In the novel Stone Creek, the author, Victoria Lustbader, explores many themes that will be immediately recognizable to the reader. Her exploration of the three different characters who engage in this pas de trios of love allows each one their own moments of revelation and change and allows the reader to relate on an intimate level with all three as they make their way through the nuanced entanglements of adult life and love.
- All three characters believe that they have met the love of their life. Danny thought Tara was the love of his life. Lily and Paul each believe the other is the love they were destined for. Do you believe there can only be one true love? Or is it possible to love again with the same kind of depth and fulfillment?
- The book purposely brings up, without judgment, some of the many ways, motives and reasons why people are unfaithful to their committed partners, or to their idea of moral rightness. Do you think infidelity is ever justified? Can it be a good thing under the right circumstances? Do you think its ever justified to act in opposition to your own sense of what’s morally right? What are other reasons, not explored in this book, that might cause someone to take such an action?
- Each of the main characters in the book experiences a loss that paralyzes him or her in some way. Danny’s loss is the most obvious; what loss do you think each of the other characters—Lily, Paul, Eve—suffer from? Do you think they all succeed in forgiving? Do you think that the act of forgiving, in each case, allows that person to move on with his or her life?
- In reading about the beginning of their marriage, Lily’s and Paul’s relationship seems to be in perfect balance. How do you think this changes and what does Danny offer that Lily hasn’t gotten in her relationship with Paul? Do you think Danny envisions the same intimacy in a relationship with Lily as he had with Tara?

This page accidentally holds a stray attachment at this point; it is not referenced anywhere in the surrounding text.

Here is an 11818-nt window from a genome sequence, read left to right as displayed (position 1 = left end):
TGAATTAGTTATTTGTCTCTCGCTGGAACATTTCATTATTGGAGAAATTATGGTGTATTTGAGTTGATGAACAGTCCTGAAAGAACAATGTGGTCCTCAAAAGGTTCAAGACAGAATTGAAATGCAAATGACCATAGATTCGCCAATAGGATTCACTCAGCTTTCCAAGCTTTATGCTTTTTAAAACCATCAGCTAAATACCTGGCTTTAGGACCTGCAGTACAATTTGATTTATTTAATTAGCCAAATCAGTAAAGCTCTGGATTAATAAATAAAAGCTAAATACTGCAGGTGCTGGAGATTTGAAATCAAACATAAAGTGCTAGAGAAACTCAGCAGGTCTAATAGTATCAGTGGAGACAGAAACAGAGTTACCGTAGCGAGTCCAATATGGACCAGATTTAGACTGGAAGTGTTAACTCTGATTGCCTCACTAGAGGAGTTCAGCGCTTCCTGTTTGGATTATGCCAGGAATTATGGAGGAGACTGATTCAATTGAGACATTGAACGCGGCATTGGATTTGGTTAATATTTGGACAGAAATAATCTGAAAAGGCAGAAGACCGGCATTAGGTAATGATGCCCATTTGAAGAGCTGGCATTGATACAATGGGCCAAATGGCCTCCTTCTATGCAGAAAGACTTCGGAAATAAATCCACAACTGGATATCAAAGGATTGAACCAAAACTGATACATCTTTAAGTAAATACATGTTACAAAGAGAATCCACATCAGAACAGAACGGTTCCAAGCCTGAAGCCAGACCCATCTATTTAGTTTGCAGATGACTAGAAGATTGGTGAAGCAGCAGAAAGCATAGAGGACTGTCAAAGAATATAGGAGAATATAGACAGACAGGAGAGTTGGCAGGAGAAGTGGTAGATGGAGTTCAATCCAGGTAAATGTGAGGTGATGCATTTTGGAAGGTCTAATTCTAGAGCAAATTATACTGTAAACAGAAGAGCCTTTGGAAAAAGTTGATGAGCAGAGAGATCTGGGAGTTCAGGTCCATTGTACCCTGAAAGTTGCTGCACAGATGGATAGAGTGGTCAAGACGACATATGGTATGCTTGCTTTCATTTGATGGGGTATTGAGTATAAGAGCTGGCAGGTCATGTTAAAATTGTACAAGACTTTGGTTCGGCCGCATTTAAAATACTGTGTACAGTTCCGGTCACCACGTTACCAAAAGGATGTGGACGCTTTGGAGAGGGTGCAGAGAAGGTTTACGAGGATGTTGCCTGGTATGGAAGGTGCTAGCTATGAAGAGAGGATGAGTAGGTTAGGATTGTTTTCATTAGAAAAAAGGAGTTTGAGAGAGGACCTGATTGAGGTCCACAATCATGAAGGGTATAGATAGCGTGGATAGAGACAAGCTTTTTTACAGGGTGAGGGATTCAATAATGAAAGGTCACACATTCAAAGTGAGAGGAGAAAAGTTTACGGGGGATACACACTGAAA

- Danny believes that he and Tara would never have had the problems that Lily and Paul have. Do you agree? Why? What are the differences in the two relationships?
- Lily wonders which is worse – to lose something vital that you’ve had, or to have never had it at all; is one worse than the other and why? The reactions of the outside world are different in each case—when you lose something you had, the world notices and grieves with you. If you lose something you want but don’t get, does the world notice? How do you grieve differently for a private loss rather than a public one? Do you think one process is easier than the other?
- Lily’s love for Danny is inextricably bound to her love and need for Caleb. They two of them bring up the two most primal urges in a woman/person: sex and parenthood. Would she have fallen in love with Danny if he didn’t have a son, or if she didn’t yearn for a child?
- Danny’s feelings for Lily go deeper than her resemblance to his dead wife. What is he responding to in her? Do you think they could have had a future together?
- Do you think that Danny was right to give Eve Tara's journal? Why do you think he chose to do that? Who do you think it helped more, Danny or Eve? What does his act say about his feelings toward Eve and about his grieving over Tara? What do you think Eve’s reaction to what she reads would be? Do you think she will feel differently about Tara and Danny afterward?
- Lily faces one of the toughest decisions a person can face—torn between loving two people and having to choose one.& Did Lily make the right decision in staying with Paul? What do you think would have happened if she had chosen Danny? What do you think are her reasons for her choice?
- Lily and Danny will see one another again - they are determined not to lose their friendship, and Caleb’s happiness. What do you think will happen when they do? Do you think it’s possible for two people, who feel the way they do about each other, to remain just friends? Can very strong feelings for a person morph into something just as strong, and yet different?
- Is this a happy ending?